U.S. Sen. Casey joins families, doctors at CHOP to urge for pediatric-hospital funding

Posted: April 14, 2014

FOR GREG and Gracie Pfeiffer, having a son born with a genetic disorder affecting his skull called for the expertise of craniofacial specialists at Children's Hospital of Philadelphia.

Doctors diagnosed their son, Danny, with Saethre-Chotzen syndrome, a rare condition. Nearly 14 years later, Danny has had five reconstructive surgeries.

"My doctors make me feel like an unstoppable person even through the hard times of surgeries," Danny said. "My doctors are my superheroes."

Danny's story was showcased yesterday to illustrate the importance of continuing the funding of medical resident programs at CHOP and other U.S. pediatric hospitals. The Pfeiffer family joined doctors and Pennsylvania U.S. Sen. Bob Casey at CHOP to urge Congress to boost funding for the Children's Hospital Graduate Medical Education Support Reauthorization Act of 2013.

Casey's bill, which passed last year but is being eyed by the Obama administration for program cuts in 2015, provides for extra funding for medical residents in select pediatric hospitals across the country.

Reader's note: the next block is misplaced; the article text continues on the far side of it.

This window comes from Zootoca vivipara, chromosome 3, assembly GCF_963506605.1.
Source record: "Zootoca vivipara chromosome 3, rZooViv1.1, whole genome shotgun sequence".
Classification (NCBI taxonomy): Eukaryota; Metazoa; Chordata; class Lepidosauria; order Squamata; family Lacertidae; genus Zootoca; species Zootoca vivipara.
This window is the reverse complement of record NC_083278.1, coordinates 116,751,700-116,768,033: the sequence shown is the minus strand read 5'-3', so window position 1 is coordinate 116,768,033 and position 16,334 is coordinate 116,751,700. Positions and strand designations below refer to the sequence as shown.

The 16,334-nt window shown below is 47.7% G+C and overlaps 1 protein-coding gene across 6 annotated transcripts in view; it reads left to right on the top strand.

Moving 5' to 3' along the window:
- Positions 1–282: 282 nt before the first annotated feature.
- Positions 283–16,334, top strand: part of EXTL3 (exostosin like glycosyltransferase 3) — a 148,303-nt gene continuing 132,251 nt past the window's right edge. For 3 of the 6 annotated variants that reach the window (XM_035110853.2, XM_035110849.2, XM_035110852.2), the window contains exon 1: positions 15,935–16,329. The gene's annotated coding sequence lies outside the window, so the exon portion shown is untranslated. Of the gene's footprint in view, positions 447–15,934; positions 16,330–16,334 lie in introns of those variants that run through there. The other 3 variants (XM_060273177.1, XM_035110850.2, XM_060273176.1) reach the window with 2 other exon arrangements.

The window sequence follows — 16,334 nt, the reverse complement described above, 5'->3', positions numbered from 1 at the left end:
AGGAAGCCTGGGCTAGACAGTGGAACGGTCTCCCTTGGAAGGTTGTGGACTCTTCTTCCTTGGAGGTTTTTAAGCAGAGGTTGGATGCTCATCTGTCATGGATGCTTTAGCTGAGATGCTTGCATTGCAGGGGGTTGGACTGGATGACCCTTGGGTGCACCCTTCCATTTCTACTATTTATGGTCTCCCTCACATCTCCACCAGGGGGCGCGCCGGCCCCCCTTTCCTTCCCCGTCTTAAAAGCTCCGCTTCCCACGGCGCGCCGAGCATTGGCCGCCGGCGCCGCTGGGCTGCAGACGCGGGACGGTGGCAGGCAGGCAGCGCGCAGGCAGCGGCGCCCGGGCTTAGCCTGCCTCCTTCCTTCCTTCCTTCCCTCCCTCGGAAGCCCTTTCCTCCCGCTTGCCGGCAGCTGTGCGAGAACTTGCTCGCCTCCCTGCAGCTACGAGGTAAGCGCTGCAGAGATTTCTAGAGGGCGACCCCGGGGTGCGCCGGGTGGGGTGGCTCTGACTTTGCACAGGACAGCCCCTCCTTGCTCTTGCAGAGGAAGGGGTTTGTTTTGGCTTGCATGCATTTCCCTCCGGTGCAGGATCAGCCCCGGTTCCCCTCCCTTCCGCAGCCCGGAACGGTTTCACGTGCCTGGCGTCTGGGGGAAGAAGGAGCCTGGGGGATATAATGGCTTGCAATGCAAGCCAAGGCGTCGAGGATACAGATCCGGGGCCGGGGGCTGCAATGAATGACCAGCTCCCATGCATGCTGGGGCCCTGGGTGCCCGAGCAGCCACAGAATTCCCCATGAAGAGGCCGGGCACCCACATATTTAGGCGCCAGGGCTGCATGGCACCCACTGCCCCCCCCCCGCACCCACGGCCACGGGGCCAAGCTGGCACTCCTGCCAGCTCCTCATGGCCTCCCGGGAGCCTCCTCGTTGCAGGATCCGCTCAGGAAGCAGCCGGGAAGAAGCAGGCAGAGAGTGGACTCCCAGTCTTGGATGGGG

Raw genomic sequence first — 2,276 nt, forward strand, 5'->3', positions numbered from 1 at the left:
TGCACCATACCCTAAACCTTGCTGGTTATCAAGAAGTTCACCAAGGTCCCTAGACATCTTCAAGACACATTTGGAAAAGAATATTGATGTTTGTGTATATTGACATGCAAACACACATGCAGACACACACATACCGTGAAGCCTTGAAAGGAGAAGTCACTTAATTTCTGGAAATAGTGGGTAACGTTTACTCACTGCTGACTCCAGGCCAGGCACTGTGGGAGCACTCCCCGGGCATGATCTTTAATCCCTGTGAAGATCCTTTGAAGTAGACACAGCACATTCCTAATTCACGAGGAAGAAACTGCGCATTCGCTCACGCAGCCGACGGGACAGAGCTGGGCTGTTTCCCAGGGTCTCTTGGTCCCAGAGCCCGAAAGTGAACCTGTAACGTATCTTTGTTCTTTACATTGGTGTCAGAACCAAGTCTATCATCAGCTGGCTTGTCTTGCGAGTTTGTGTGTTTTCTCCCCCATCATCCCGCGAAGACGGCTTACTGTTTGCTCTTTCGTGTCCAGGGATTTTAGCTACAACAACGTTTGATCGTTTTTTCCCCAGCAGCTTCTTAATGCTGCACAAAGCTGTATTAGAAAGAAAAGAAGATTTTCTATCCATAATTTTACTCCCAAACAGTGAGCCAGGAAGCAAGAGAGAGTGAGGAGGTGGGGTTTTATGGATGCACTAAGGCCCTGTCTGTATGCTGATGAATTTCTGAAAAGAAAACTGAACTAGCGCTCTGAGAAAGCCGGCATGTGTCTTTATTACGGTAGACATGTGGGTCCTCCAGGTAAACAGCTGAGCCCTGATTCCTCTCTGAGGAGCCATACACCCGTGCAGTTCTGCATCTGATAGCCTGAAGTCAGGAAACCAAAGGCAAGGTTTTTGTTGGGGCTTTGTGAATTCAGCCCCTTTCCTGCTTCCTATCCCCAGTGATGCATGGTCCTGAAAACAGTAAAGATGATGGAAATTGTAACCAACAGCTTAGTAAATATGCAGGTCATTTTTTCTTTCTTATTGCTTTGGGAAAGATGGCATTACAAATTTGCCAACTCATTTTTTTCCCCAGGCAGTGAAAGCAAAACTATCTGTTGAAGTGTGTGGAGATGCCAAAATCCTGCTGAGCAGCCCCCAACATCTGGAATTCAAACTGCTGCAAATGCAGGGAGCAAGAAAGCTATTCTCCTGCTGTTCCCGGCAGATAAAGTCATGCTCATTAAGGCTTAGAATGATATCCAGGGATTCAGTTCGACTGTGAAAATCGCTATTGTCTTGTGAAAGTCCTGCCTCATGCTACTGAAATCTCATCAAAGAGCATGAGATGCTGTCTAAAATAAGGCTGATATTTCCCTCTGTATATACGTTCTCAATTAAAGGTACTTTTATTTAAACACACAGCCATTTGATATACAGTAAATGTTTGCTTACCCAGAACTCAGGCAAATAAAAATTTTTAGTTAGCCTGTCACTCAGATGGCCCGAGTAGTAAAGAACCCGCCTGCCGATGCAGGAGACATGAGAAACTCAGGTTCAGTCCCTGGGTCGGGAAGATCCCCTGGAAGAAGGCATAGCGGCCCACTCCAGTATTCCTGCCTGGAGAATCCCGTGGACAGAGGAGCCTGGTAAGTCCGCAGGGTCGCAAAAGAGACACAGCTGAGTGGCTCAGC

"We insist that children in this city and commonwealth and country get the best health care in the world," Casey said. "Nothing less than that is good enough for our children."

The Children's Hospitals Graduate Medical Education Program, first enacted by Congress in 1999 and reauthorized twice since, provides more than 50 children's hospitals in 30 states with federal funding to train doctors.

In 2011, hospitals in Philadelphia and Pittsburgh received more than $32 million in funds through the program.

CHOP trains 140 residents and has 240 fellowships per year. The hospital receives more than $15 million a year through the program.

"The money from this program really helps us to provide first-rate education," CHOP CEO Steven Altschuler said.

"Danny has always been at risk to have pressure on his brain, but he has never had it because of [CHOP]," Gracie Pfeiffer said. "We take [CHOP] for granted. If they are teaching other doctors how to do what they are doing here, a lot of kids that can benefit from it."

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